Figures released today by the ONS show youth unemployment (16-24-year olds) down to 12.2%, still nearly three times the rate for the population generally, but close to the 2001 low of 11.6%. (Youth joblessness reached 22.5% in 2011.) But in many respects, these figures are of limited use. For example, over a third of those recorded … Continue reading The unemployed, the economically inactive and the NEETs
Today’s ONS Labour Market Bulletin, provides further data about the changing relationship between young people, education and employment. Even if it’s still much higher than for other age groups, youth unemployment continues to fall. For July to September 2017, joblessness for 16 to 24 year olds was 11.9% ( down from 13.1% a year earlier … Continue reading Education without jobs
The latest figures for NEETs (‘Young people not in education, employment or training’) are now available. https://www.gov.uk/government/statistics/neet-statistics-quarterly-brief-january-to-march-2016 It’s doubtful they’ll produce any headlines, as like the figures for youth unemployment they show a further (if slight) fall. 11.7% of all 16-24 year olds in England are NEET compared with 12.3% a year previously – this … Continue reading Latest NEET figures published
Recently released figures, show a fall in the proportion of NEETS, down from 13% to 12.3% of all 16-24 year olds. According to Skills Minister Nick Boles, this ‘demonstrates that our economic plan is working’ –yet there are still 943 000 young people being in this category. Take a look at the figures in more … Continue reading The NEET problem is also a jobs problem
While unemployment amongst 16-24 year olds has fallen (down nearly 200 000 compared with a year ago), it still remains much higher than that for the population as a whole. What’s more the figures for the last quarter of 2014 show a small increase. Latest ONS figures for NEETS (Not in Education, Employment or Training) … Continue reading Still nearly 1 million NEETS
The latest labour market statistics from the Office for National Statistics for May to September (www.ons.gov.uk/ons/rel/lms/labour-market-statistics/september-2014/statistical-bulletin.html) show significant falls in unemployment amongst 16-24 years – down to 747 000 (16.6%) from 960 000 (12%) a year ago and from 853 000 over the last quarter. Amongst those between 18-24 year who are not in full-time … Continue reading More young people now working. But in what and for what?
New Government figures (https://www.gov.uk/government/news/lowest-rate-of-young-people-neet-for-20-years) show the number of 16-18 year old NEETS at the lowest level for 20 years with a drop of a fifth over the last year. 81% of the age group were in education or work based training at the end of 2013 (70% in full-time school or college). The reduction in … Continue reading Back to school for some of the NEETS: but for what sort of learning?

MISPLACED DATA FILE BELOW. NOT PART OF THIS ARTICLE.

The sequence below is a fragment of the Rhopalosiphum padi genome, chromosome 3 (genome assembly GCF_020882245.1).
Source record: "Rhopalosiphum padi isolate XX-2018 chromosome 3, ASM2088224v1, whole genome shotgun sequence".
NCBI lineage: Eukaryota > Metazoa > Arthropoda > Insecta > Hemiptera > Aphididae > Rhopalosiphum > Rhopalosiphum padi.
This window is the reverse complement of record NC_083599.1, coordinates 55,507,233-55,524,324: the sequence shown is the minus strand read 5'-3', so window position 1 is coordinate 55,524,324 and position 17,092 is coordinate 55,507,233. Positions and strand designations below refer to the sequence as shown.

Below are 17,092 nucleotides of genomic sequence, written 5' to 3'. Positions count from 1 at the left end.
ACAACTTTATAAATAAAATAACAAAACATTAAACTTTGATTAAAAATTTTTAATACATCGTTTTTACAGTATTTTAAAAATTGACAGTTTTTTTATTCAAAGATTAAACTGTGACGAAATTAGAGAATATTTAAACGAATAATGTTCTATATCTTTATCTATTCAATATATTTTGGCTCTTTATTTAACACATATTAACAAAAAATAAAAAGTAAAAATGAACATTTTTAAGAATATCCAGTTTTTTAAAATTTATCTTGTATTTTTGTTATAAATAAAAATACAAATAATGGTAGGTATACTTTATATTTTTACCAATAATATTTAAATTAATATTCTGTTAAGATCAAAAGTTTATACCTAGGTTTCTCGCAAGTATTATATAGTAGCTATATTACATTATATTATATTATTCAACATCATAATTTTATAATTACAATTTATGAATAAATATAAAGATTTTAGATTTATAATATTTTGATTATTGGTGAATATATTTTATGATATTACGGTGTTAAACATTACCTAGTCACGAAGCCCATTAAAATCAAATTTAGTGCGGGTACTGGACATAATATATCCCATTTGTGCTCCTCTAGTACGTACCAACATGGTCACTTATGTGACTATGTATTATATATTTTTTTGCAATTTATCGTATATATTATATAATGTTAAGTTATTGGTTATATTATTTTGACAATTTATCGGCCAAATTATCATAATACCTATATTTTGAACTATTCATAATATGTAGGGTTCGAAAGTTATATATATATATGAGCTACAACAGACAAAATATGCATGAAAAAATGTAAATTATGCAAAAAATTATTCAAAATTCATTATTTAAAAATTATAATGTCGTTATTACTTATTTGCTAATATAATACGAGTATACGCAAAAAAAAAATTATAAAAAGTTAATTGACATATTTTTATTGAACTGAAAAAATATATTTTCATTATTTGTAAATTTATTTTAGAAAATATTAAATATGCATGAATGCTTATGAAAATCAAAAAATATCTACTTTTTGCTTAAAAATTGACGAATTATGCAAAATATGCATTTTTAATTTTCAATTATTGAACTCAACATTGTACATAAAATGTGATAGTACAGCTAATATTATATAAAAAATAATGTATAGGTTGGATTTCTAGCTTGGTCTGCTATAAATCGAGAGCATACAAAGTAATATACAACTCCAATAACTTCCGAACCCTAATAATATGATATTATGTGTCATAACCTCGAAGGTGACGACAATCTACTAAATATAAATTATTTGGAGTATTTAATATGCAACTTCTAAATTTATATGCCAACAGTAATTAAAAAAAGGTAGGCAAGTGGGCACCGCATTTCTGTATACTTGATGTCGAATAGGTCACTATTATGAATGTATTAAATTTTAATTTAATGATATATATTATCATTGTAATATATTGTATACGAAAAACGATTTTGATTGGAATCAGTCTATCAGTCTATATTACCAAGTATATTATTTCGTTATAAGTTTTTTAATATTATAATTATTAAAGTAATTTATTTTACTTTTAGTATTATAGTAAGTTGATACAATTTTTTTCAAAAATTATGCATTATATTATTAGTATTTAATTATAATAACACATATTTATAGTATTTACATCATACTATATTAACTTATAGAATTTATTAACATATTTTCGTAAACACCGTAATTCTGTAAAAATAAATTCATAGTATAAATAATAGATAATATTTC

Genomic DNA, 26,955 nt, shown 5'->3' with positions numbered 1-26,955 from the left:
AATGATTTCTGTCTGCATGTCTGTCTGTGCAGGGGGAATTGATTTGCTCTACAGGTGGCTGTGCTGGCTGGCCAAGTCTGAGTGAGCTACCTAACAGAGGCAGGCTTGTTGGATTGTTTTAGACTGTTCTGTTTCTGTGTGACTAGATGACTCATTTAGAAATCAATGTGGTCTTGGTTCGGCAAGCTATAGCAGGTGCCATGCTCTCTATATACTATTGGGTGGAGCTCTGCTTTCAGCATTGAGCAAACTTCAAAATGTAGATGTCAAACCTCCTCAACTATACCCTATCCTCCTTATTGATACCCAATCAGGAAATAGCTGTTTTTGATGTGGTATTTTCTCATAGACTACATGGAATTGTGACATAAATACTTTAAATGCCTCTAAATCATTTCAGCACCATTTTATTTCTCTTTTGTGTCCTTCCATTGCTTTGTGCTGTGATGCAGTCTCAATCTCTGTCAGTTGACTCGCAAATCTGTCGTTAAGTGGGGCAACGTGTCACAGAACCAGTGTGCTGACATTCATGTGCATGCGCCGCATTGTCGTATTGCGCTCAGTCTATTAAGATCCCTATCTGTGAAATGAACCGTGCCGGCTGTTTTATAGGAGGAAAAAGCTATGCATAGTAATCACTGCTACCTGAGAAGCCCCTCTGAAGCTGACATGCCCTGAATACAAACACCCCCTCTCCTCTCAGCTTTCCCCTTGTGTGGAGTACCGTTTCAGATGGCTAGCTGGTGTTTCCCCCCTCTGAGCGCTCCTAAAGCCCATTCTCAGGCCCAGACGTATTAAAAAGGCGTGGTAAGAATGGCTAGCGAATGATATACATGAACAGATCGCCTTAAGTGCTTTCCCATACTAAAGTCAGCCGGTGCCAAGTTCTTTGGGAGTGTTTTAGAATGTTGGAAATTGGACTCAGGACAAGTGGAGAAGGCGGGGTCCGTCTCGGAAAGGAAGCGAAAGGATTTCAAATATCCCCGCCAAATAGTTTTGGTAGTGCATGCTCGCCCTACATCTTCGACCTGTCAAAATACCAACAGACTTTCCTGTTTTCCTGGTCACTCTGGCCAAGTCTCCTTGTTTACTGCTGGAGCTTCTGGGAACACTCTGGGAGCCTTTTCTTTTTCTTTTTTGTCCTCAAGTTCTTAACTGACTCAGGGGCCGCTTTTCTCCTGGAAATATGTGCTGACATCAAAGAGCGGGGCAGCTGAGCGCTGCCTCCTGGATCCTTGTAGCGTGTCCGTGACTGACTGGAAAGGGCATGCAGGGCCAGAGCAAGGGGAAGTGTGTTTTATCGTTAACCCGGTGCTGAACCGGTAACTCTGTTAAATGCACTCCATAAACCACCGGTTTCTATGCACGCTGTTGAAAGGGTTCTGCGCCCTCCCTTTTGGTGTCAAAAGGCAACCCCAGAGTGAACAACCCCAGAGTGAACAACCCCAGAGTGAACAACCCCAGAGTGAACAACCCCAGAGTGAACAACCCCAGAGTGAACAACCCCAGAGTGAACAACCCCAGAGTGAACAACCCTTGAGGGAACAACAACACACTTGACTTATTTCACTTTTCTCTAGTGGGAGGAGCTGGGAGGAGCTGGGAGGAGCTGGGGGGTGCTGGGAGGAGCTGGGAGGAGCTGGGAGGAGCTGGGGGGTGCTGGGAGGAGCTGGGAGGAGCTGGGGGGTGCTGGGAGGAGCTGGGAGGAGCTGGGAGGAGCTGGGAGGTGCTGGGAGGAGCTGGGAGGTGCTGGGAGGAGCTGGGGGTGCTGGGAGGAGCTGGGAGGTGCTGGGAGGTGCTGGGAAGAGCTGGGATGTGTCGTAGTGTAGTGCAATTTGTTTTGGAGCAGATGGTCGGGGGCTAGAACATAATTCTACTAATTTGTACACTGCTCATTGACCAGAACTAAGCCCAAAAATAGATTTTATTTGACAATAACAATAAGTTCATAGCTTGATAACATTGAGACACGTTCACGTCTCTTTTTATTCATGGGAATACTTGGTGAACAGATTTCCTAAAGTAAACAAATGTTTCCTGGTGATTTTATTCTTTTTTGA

Labour proposes to make unemployed young people between 18-21, without a level 3 (equivalent to A-level) qualification ineligible for Job Seekers Allowance (70% of current youth claimants are in this category). Identified as a further rolling back of the welfare state by most critics –it’s been unveiled alongside plans to make eligibility for full JSA … Continue reading Labour, Young People and the Job Seekers Allowance.
Unemployment has officially fallen to its lowest level for 5 years, with economic output (though not output per person) about to reach its pre-recession level and growth rates predicted to return to around 3% for the next 2 or 3 years. The Coalition, fearing a hammering in this week’s local and European elections are anxious … Continue reading Young People in the Labour Market
As The Telegraph (www.telegraph.co.uk/education/educationnews/10617382/Up-to-27-school-leavers-competing-for-each-apprenticeship.html) has reported; recent National Apprenticeship Service figures show a huge shortage in the number of apprenticeships –with 12 applicants for each vacancy but over twice that in some sectors. Having largely disappeared by the end of the 1980s, apprenticeships have been reinvented in response to high levels of youth unemployment and … Continue reading Up to 27 applicants for every apprenticeship vacancy